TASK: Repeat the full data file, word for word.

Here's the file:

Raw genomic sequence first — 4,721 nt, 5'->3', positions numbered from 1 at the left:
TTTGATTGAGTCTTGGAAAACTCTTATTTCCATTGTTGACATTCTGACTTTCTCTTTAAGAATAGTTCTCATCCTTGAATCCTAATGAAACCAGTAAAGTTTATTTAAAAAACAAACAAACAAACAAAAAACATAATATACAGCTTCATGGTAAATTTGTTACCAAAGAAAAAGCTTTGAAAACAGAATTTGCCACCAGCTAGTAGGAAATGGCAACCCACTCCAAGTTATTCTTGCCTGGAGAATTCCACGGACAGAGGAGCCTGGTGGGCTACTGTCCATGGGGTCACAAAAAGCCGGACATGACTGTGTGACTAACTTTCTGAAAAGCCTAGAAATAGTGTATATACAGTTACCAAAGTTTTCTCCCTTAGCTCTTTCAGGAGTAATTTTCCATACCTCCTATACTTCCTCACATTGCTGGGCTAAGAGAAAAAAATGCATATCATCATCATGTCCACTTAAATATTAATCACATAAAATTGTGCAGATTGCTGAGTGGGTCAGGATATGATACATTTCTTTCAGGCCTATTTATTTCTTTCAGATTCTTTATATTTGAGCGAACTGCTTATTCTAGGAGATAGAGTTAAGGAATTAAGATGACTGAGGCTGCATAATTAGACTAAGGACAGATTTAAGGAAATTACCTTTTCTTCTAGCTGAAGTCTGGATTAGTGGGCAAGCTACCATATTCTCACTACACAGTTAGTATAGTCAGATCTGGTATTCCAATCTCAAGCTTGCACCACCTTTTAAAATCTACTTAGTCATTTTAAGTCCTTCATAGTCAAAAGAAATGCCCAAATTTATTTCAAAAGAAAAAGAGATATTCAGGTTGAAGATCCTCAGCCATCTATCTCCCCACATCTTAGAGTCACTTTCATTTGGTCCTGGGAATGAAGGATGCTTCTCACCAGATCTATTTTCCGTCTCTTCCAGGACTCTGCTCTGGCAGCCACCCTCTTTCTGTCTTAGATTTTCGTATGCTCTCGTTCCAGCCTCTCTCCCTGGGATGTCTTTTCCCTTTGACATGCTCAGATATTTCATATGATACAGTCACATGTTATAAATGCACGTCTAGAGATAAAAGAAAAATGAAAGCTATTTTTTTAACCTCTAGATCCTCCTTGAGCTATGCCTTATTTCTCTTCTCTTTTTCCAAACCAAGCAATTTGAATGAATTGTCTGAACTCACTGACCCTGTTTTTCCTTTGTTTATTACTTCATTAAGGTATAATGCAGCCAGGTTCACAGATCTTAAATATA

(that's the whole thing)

Raw genomic sequence first — 4,721 nt, 5'->3', positions numbered from 1 at the left:
TTTGATTGAGTCTTGGAAAACTCTTATTTCCATTGTTGACATTCTGACTTTCTCTTTAAGAATAGTTCTCATCCTTGAATCCTAATGAAACCAGTAAAGTTTATTTAAAAAACAAACAAACAAACAAAAAACATAATATACAGCTTCATGGTAAATTTGTTACCAAAGAAAAAGCTTTGAAAACAGAATTTGCCACCAGCTAGTAGGAAATGGCAACCCACTCCAAGTTATTCTTGCCTGGAGAATTCCACGGACAGAGGAGCCTGGTGGGCTACTGTCCATGGGGTCACAAAAAGCCGGACATGACTGTGTGACTAACTTTCTGAAAAGCCTAGAAATAGTGTATATACAGTTACCAAAGTTTTCTCCCTTAGCTCTTTCAGGAGTAATTTTCCATACCTCCTATACTTCCTCACATTGCTGGGCTAAGAGAAAAAAATGCATATCATCATCATGTCCACTTAAATATTAATCACATAAAATTGTGCAGATTGCTGAGTGGGTCAGGATATGATACATTTCTTTCAGGCCTATTTATTTCTTTCAGATTCTTTATATTTGAGCGAACTGCTTATTCTAGGAGATAGAGTTAAGGAATTAAGATGACTGAGGCTGCATAATTAGACTAAGGACAGATTTAAGGAAATTACCTTTTCTTCTAGCTGAAGTCTGGATTAGTGGGCAAGCTACCATATTCTCACTACACAGTTAGTATAGTCAGATCTGGTATTCCAATCTCAAGCTTGCACCACCTTTTAAAATCTACTTAGTCATTTTAAGTCCTTCATAGTCAAAAGAAATGCCCAAATTTATTTCAAAAGAAAAAGAGATATTCAGGTTGAAGATCCTCAGCCATCTATCTCCCCACATCTTAGAGTCACTTTCATTTGGTCCTGGGAATGAAGGATGCTTCTCACCAGATCTATTTTCCGTCTCTTCCAGGACTCTGCTCTGGCAGCCACCCTCTTTCTGTCTTAGATTTTCGTATGCTCTCGTTCCAGCCTCTCTCCCTGGGATGTCTTTTCCCTTTGACATGCTCAGATATTTCATATGATACAGTCACATGTTATAAATGCACGTCTAGAGATAAAAGAAAAATGAAAGCTATTTTTTTAACCTCTAGATCCTCCTTGAGCTATGCCTTATTTCTCTTCTCTTTTTCCAAACCAAGCAATTTGAATGAATTGTCTGAACTCACTGACCCTGTTTTTCCTTTGTTTATTACTTCATTAAGGTATAATGCAGCCAGGTTCACAGATCTTAAATATA